EUPHRANOR. ... Words, it is agreed, are signs: it may not therefore be amiss to examine the use of other signs, in order to know that of words. Counters, for instance, at a card-table are used, not for their own sake, but only as signs substituted for money, as words are for ideas. Say now, Alciphron, is it necessary every time these counters are used throughout the progress of a game, to frame an idea of the distinct sum or value that each represents?
ALCIPHRON. By no means: it is sufficient the players at first agree on their respective values, and at last substitute those values in their stead.
EUPHRANOR. And in casting up a sum, where the figures stand for pounds, shillings, and pence, do you think it necessary, throughout the whole progress of the operation, in each step to form ideas of pounds, shillings, and pence?
ALCIPHRON. I do not; it will suffice if in the conclusion those figures direct our actions with respect to things.
EUPHRANOR. From hence it seems to follow, that words may not be insignificant, although they should not, every time they are used, excite the ideas they signify in our minds; it being sufficient that we have it in our power to substitute things or ideas for their signs when there is occasion. It seems also to follow, that there may be another use of words besides that of marking and suggesting distinct ideas, to wit, the influencing our conduct and actions; which may be done either by forming rules for us to act by, or by raising certain passions, dispositions, and emotions in our minds. A discourse, therefore, that directs how to act or excites to the doing or forbearance of an action may, it seems, be useful and significant, although the words whereof it is composed should not bring each a distinct idea into our minds.
ALCIPHRON. It seems so.
EUPHRANOR. Pray tell me, Alciphron, is not an idea altogether inactive?
ALCIPHRON. It is.
EUPHRANOR. An agent therefore, an active mind, or spirit cannot be an idea, or like an idea. Whence it should seem to follow that those words which denote an active principle, soul, or spirit do not, in a strict and proper sense, stand for ideas. And yet they are not insignificant neither; since I understand what is signified by the term I, or myself, or know what it means, although it be no idea, nor like an idea, but that which thinks, and wills, and apprehends ideas, and operates about them. Certainly it must be allowed that we have some notion, that we understand or know what is meant by, the terms myself, will, memory, love, hate, and so forth; although to speak exactly, these words do not suggest so many distinct ideas.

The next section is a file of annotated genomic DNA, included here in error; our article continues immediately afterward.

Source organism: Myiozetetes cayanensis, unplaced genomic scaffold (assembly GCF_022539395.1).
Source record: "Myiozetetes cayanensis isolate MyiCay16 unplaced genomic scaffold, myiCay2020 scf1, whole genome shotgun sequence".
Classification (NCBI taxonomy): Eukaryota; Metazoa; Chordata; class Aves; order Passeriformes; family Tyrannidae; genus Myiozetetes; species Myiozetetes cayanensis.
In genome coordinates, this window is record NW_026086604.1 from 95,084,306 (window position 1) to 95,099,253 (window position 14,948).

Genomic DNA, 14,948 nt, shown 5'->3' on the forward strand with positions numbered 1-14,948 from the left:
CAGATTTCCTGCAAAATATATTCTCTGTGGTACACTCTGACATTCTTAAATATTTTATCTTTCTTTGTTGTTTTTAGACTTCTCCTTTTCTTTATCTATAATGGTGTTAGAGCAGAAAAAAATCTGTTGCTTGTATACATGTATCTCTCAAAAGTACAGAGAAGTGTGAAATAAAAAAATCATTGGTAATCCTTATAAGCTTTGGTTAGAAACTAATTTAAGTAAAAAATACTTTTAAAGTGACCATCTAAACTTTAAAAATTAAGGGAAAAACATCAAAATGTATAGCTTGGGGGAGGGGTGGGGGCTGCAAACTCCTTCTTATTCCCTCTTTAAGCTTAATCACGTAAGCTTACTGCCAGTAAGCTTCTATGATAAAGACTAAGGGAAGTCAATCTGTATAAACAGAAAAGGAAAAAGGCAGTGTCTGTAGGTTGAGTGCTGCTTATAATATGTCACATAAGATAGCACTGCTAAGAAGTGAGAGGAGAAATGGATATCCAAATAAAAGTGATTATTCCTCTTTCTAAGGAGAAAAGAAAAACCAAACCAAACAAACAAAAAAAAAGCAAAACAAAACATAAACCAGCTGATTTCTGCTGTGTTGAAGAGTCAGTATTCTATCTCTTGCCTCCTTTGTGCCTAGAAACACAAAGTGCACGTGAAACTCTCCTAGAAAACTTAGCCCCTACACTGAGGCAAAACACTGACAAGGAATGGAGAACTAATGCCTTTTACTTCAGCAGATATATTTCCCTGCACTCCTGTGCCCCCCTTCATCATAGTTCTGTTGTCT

ALCIPHRON. What would you infer from this?
EUPHRANOR. What hath been inferred already - that words may be significant, although they do not stand for ideas. The contrary whereof having been presumed seems to produce the doctrine of abstract ideas.
...
EUPHRANOR: ... But, to come to your own instance, let us examine what idea we can frame of force abstracted from body, motion, and outward sensible effects. For myself I do not find that I have or can have any such idea.
ALCIPHRON. Surely everyone knows what is meant by force.
EUPHRANOR. And yet I question whether everyone can form a distinct idea of force. Let me entreat you, Alciphron, be not amused by terms: lay aside the word force, and exclude very other thing from your thoughts, and then see what precise idea you have of force.
ALCIPHRON. Force is that in bodies which produces motion and other sensible effects.
EUPHRANOR. Is it then something distinct from those effects.
ALCIPHRON. It is.
EUPHRANOR. Be pleased now to exclude the consideration of its subject and effects, and contemplate force itself in its own precise idea.
ALCIPHRON. I profess I find it no such easy matter.
EUPHRANOR. Take your own advice, and shut your eyes to assist your meditation. Upon this, Alciphron, having closed his eyes and mused a few minutes, declared he could make nothing of it.
...
EUPHRANOR. But, notwithstanding all this, it is certain there are many speculations, reasoning, and disputes, refined subtleties and nice distinctions about this same force ... Upon the whole, therefore, may we not pronounce that - excluding body, time, space, motion, and all its sensible measures and effects - we shall find it as difficult to form an idea of force as of grace?
ALCIPHRON. I do not know what to think of it.

EUPHRANOR. And yet, I presume, you allow there are very evident propositions and theorems relating to force, which contain useful truths ... And if, by considering this doctrine of force, men arrive at the knowledge of many inventions in mechanics, and are taught to frame engines, by means of which things difficult and otherwise impossible may be performed ; and if the same doctrine which is so beneficial here below serveth also as a key to the celestial motions; shall we deny that it is of use, either in practice or speculation, because we have no distinct idea of force? Or that which we admit with regard to force, upon what pretence can we deny concerning grace?